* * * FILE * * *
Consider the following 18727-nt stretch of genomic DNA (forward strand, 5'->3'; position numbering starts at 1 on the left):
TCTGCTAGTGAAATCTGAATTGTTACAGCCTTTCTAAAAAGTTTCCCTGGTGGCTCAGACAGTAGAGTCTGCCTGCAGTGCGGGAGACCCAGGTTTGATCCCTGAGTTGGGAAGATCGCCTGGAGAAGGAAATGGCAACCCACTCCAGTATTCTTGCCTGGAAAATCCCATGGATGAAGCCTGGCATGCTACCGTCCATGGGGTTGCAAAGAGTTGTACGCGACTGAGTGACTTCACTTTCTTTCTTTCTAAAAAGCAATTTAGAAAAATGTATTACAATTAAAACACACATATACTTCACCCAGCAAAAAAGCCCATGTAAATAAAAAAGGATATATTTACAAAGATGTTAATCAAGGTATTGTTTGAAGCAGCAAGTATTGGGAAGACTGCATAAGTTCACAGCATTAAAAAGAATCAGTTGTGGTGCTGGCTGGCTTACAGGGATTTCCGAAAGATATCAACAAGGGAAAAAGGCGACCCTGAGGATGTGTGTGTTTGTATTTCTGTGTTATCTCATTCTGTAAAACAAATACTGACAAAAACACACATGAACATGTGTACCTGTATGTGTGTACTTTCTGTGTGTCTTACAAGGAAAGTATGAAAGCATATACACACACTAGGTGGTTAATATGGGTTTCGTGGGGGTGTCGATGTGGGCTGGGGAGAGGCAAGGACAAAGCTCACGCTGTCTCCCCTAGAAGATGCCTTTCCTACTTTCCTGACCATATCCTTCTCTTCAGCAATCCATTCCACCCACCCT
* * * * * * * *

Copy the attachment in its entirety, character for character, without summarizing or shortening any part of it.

Consider the following 18727-nt stretch of genomic DNA (forward strand, 5'->3'; position numbering starts at 1 on the left):
TCTGCTAGTGAAATCTGAATTGTTACAGCCTTTCTAAAAAGTTTCCCTGGTGGCTCAGACAGTAGAGTCTGCCTGCAGTGCGGGAGACCCAGGTTTGATCCCTGAGTTGGGAAGATCGCCTGGAGAAGGAAATGGCAACCCACTCCAGTATTCTTGCCTGGAAAATCCCATGGATGAAGCCTGGCATGCTACCGTCCATGGGGTTGCAAAGAGTTGTACGCGACTGAGTGACTTCACTTTCTTTCTTTCTAAAAAGCAATTTAGAAAAATGTATTACAATTAAAACACACATATACTTCACCCAGCAAAAAAGCCCATGTAAATAAAAAAGGATATATTTACAAAGATGTTAATCAAGGTATTGTTTGAAGCAGCAAGTATTGGGAAGACTGCATAAGTTCACAGCATTAAAAAGAATCAGTTGTGGTGCTGGCTGGCTTACAGGGATTTCCGAAAGATATCAACAAGGGAAAAAGGCGACCCTGAGGATGTGTGTGTTTGTATTTCTGTGTTATCTCATTCTGTAAAACAAATACTGACAAAAACACACATGAACATGTGTACCTGTATGTGTGTACTTTCTGTGTGTCTTACAAGGAAAGTATGAAAGCATATACACACACTAGGTGGTTAATATGGGTTTCGTGGGGGTGTCGATGTGGGCTGGGGAGAGGCAAGGACAAAGCTCACGCTGTCTCCCCTAGAAGATGCCTTTCCTACTTTCCTGACCATATCCTTCTCTTCAGCAATCCATTCCACCCACCCT